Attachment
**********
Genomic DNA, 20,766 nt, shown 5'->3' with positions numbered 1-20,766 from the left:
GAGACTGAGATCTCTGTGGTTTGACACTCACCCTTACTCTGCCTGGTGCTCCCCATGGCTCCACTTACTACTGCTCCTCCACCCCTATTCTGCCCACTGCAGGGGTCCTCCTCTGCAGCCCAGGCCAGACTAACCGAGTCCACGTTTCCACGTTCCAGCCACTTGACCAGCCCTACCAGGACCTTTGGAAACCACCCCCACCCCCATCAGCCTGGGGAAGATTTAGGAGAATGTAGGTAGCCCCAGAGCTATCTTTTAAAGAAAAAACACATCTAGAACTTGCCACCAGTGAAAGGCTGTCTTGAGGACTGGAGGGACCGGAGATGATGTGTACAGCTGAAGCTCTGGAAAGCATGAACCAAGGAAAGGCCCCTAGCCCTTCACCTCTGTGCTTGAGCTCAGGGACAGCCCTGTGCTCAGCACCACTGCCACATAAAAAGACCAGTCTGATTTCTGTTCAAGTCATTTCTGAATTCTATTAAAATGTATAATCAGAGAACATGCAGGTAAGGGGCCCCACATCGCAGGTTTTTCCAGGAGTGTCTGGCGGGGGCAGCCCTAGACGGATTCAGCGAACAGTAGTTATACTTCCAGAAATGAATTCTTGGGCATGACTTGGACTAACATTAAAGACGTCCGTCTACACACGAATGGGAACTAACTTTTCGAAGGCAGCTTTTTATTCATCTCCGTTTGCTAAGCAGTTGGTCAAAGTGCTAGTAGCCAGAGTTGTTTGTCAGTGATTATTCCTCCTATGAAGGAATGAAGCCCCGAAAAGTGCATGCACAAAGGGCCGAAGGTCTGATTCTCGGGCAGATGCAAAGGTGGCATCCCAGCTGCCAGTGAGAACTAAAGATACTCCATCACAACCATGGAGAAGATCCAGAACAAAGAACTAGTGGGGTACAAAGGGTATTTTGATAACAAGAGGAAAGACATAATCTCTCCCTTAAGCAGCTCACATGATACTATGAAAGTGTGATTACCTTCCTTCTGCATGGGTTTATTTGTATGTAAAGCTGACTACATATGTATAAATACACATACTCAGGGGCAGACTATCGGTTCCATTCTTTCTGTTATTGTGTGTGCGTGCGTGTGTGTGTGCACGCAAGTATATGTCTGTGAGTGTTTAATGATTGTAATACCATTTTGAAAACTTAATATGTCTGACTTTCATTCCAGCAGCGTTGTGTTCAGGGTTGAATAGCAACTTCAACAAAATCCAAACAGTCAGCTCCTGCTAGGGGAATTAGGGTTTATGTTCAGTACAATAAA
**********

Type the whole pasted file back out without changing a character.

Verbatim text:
Genomic DNA, 20,766 nt, shown 5'->3' with positions numbered 1-20,766 from the left:
GAGACTGAGATCTCTGTGGTTTGACACTCACCCTTACTCTGCCTGGTGCTCCCCATGGCTCCACTTACTACTGCTCCTCCACCCCTATTCTGCCCACTGCAGGGGTCCTCCTCTGCAGCCCAGGCCAGACTAACCGAGTCCACGTTTCCACGTTCCAGCCACTTGACCAGCCCTACCAGGACCTTTGGAAACCACCCCCACCCCCATCAGCCTGGGGAAGATTTAGGAGAATGTAGGTAGCCCCAGAGCTATCTTTTAAAGAAAAAACACATCTAGAACTTGCCACCAGTGAAAGGCTGTCTTGAGGACTGGAGGGACCGGAGATGATGTGTACAGCTGAAGCTCTGGAAAGCATGAACCAAGGAAAGGCCCCTAGCCCTTCACCTCTGTGCTTGAGCTCAGGGACAGCCCTGTGCTCAGCACCACTGCCACATAAAAAGACCAGTCTGATTTCTGTTCAAGTCATTTCTGAATTCTATTAAAATGTATAATCAGAGAACATGCAGGTAAGGGGCCCCACATCGCAGGTTTTTCCAGGAGTGTCTGGCGGGGGCAGCCCTAGACGGATTCAGCGAACAGTAGTTATACTTCCAGAAATGAATTCTTGGGCATGACTTGGACTAACATTAAAGACGTCCGTCTACACACGAATGGGAACTAACTTTTCGAAGGCAGCTTTTTATTCATCTCCGTTTGCTAAGCAGTTGGTCAAAGTGCTAGTAGCCAGAGTTGTTTGTCAGTGATTATTCCTCCTATGAAGGAATGAAGCCCCGAAAAGTGCATGCACAAAGGGCCGAAGGTCTGATTCTCGGGCAGATGCAAAGGTGGCATCCCAGCTGCCAGTGAGAACTAAAGATACTCCATCACAACCATGGAGAAGATCCAGAACAAAGAACTAGTGGGGTACAAAGGGTATTTTGATAACAAGAGGAAAGACATAATCTCTCCCTTAAGCAGCTCACATGATACTATGAAAGTGTGATTACCTTCCTTCTGCATGGGTTTATTTGTATGTAAAGCTGACTACATATGTATAAATACACATACTCAGGGGCAGACTATCGGTTCCATTCTTTCTGTTATTGTGTGTGCGTGCGTGTGTGTGTGCACGCAAGTATATGTCTGTGAGTGTTTAATGATTGTAATACCATTTTGAAAACTTAATATGTCTGACTTTCATTCCAGCAGCGTTGTGTTCAGGGTTGAATAGCAACTTCAACAAAATCCAAACAGTCAGCTCCTGCTAGGGGAATTAGGGTTTATGTTCAGTACAATAAA